Rule 15(c) of the Federal Rules of Civil Procedure governs relation back of amendments. It provides, in relevant part:

(c) Relation Back of Amendments.
(1) When an Amendment Relates Back. An amendment to a pleading relates back to the date of the original pleading when:
(B) the amendment asserts a claim or defense that arose out of the conduct, transaction, or occurrence set out - or attempt to be set out - in the original pleading; or
(C) the amendment changes the party or the naming of the party against whom a claim is asserted, if Rule 15(c)(1)(B) is satisfied and if, within the period provided by Rule 4(m) for serving the summons and complaint, the party to be brought in by amendment:
(i) received such notice of the action that it will not be prejudiced in defending on the merits; and
(ii) knew or should have known that the action would have been brought against it, but for a mistake concerning the proper party's identity.

Fed.R.Civ.P. 15(c). Because the amended complaint arises out of the same occurrence as the original complaint - namely, the events of June 23, 2012 - the first element is satisfied. Here, the second and third elements are disputed. Defendants Breslin and Morris argue that West's amended complaint fails the third element of Rule 15(c)(1)(C) and thus does not relate back because West's asserted lack of knowledge about their identities does not satisfy the mistake prerequisite of Rule 15(c)(1)(C)(ii). The Court agrees.

The Sixth Circuit has clearly held that "[s]ubstituting a named defendant for a "John Doe' defendant is considered a change in parties, not a mere substitution of parties." Cox v. Treadway, 75 F.3d 230, 240 (6th Cir. 1996). In Cox, the court held that because "such amendments do not satisfy the mistaken identity' requirement" of Rule 15(c)(1)(C), the amended complaint naming specific police officers did not relate back to the original complaint which listed "unnamed police officers" of the City of Louisville and Kentucky State Police. Id. Later, in Force v. City of Memphis, 101 F.3d 702, 1996 WL 665609 (6th Cir. Nov. 14, 1996) (unpublished table decision), the Sixth Circuit confirmed that an amendment after the statute of limitation had run seeking to replace "Several Unknown City of Memphis Police Officers" in the original complaint with named officers would not relate back under Rule 15(c). The Sixth Circuit then reaffirmed this rule in Moore v. Tennessee, 267 F.App'x 450, 455 (6th Cir. 2008), holding that "a plaintiff's lack of knowledge pertaining to an intended defendant's identity does not constitute a mistake concerning the party's identity' within the meaning of Rule 15(c)."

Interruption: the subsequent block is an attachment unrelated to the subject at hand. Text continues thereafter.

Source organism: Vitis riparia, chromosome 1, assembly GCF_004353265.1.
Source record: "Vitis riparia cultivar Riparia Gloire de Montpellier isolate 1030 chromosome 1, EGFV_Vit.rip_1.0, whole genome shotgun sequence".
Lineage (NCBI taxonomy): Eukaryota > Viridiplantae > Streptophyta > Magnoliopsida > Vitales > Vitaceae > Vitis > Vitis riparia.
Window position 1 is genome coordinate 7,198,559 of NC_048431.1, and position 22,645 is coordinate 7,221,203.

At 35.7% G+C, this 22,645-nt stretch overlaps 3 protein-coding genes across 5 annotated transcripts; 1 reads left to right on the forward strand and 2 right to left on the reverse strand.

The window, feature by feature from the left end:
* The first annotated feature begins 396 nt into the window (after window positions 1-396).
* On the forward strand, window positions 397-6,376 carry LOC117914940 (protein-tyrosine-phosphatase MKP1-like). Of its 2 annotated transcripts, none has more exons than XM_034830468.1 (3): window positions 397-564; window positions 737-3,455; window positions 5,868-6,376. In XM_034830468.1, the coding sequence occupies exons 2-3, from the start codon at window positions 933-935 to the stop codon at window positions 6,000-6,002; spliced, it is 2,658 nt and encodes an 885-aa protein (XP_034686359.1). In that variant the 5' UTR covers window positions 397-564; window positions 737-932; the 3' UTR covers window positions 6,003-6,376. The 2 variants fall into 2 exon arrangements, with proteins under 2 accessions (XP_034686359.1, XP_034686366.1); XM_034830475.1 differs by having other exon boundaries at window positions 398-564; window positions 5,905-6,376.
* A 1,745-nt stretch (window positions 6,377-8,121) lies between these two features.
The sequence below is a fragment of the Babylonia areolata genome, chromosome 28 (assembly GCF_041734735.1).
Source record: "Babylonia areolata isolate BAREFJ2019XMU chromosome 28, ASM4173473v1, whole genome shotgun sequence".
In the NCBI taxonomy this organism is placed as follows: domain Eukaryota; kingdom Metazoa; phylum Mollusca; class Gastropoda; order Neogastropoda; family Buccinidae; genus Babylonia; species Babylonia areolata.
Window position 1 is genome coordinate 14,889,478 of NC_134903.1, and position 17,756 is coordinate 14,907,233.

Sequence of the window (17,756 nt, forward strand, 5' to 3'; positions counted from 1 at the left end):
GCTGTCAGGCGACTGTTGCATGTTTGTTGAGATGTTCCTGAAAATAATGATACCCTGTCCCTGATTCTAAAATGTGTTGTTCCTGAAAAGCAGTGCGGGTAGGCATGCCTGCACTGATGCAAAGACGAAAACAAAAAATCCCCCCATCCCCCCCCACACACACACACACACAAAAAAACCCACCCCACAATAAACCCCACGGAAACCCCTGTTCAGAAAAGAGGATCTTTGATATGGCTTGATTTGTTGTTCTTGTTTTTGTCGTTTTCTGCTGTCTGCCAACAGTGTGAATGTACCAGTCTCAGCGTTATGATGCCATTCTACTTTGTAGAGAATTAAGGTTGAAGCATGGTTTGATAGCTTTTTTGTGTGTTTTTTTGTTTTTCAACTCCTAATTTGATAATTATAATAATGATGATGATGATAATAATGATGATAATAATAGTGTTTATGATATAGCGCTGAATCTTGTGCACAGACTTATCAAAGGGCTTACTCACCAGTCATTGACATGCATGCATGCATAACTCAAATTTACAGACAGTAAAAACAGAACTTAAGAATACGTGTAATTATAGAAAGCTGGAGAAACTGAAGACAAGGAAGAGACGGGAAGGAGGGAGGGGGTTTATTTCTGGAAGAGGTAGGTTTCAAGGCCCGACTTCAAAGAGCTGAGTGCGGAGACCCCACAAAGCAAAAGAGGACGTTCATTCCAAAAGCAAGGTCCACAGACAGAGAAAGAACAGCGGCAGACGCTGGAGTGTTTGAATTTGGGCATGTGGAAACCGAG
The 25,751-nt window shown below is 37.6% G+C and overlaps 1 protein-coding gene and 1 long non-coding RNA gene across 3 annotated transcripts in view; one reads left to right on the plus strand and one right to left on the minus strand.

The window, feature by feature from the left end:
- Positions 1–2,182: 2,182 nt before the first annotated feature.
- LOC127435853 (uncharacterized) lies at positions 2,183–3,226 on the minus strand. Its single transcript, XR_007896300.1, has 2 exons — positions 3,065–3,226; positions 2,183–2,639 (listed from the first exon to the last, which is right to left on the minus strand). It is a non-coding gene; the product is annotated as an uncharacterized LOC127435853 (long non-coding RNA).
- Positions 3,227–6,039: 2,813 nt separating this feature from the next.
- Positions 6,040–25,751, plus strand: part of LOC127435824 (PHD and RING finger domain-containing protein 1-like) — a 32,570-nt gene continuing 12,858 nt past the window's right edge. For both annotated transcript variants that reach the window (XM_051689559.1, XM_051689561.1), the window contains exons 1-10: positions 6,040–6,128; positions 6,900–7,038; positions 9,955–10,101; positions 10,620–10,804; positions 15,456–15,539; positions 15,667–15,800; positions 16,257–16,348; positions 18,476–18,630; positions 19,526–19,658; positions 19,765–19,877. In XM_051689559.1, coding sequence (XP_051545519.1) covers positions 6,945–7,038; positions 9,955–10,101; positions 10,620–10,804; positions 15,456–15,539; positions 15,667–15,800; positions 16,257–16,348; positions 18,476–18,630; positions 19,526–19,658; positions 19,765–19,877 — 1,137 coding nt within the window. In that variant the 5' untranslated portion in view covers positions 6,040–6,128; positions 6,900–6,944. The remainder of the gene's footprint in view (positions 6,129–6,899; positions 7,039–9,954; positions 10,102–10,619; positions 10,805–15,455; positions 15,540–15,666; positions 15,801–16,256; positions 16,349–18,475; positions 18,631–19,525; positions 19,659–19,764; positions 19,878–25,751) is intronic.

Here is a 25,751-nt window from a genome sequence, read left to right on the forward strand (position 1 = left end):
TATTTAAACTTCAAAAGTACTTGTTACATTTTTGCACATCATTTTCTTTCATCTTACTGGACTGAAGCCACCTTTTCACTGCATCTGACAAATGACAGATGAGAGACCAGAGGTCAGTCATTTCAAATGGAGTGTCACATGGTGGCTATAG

In this case, West failed to name Defendants Breslin and Morris in the original Complaint because he did not know their names at the time. Under clear Sixth Circuit caselaw, his lack of knowledge does not satisfy the "mistake" requirement of Rule 15(c)(1)(C)(ii). Because Rule 15(c)(1)(C)'s third element - the mistake requirement - is dispositive of the issue, the Court need not decide whether the second element - the notice requirement - is satisfied. Accordingly, the motion of Defendants Breslin and Morris for judgment on the pleadings will be granted.


For the reasons set forth above, the Court hereby ORDERS that the motion of Defendants Breslin and Morris, in their individual capacities, for judgment on the pleadings [DE #12] is GRANTED, and they are DISMISSED as parties to this action.